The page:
Based on the findings of this first small retrospective study, implementation of a fixed dose of 1000 IU fIX cannot be recommended for VKA-related ICH. A fixed dose does have important advantages, compared to variable dose regimens, but 1000 IU is probably too low. Subsequent studies should include systematic evaluation of clinical outcome, in addition to INR results.

Conclusion

By applying a fixed PCC dose (1000 IU fIX) target-INR was achieved in significantly less patients compared to a weight and INR-based PCC dose regimen for treatment of VKA-related ICH. Consequently, the fixed dose protocol necessitated additional PCC dosing to obtain the target-INR more frequently. The time between door-to-order and door-to-needle was not significantly shorter with the fixed dose protocol. The effect of PCC dose and target-INR on clinical outcome remains unclear.

Notes

Authors’ Contributions

RA, NK and KJ designed the study. RA and IM collected, analyzed and processed all data. RA and NK performed statistical analysis. RA and IM performed literature searches and drafting of the manuscript. RA, IM, NK, KM and KJ interpreted data and reviewed the final version of the manuscript.

Compliance with Ethical Standards

Conflict of Interest

The authors declare no competing interests.

Ethics Approval and Patient Consent

Deemed not required by METC Zuid West Holland ethics committee (filed under No. 14-061).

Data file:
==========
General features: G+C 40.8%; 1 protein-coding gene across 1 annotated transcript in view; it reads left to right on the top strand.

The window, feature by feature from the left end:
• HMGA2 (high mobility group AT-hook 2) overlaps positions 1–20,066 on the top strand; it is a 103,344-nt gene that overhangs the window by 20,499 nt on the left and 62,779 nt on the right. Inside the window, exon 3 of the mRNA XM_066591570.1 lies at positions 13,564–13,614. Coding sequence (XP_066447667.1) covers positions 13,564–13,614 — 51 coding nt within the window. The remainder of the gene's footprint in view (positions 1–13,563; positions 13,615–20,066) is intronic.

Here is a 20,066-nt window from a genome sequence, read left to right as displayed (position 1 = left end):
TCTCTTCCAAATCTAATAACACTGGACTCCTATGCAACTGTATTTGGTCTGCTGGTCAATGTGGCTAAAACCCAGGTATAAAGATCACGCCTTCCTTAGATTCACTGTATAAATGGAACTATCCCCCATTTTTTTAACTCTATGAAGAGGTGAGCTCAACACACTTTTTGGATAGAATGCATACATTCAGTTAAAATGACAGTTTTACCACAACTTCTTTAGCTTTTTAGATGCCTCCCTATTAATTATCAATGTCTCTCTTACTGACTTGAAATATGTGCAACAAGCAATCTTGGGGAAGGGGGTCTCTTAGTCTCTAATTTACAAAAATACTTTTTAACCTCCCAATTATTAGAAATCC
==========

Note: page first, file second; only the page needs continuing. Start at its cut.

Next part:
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© The Author(s) 2016

Open AccessThis article is distributed under the terms of the Creative Commons Attribution 4.0 International License (http://creativecommons.org/licenses/by/4.0/), which permits unrestricted use, distribution, and reproduction in any medium, provided you give appropriate credit to the original author(s) and the source, provide a link to the Creative Commons license, and indicate if changes were made.

Authors and Affiliations

  • Rahat Amadkhan Abdoellakhan
    • 1
    • 2
    Email author
  • Ishita Parveen Miah
    • 3
  • Nakisa Khorsand
    • 2
  • Karina Meijer
    • 1
  • Korné Jellema
    • 3
  1. 1.Department of HaematologyUniversity Medical Center GroningenGroningenThe Netherlands
  2. 2.Department of PharmacyApotheek Haagse ZiekenhuizenThe HagueThe Netherlands
  3. 3.Department of NeurologyMedical Center HaaglandenThe HagueThe Netherlands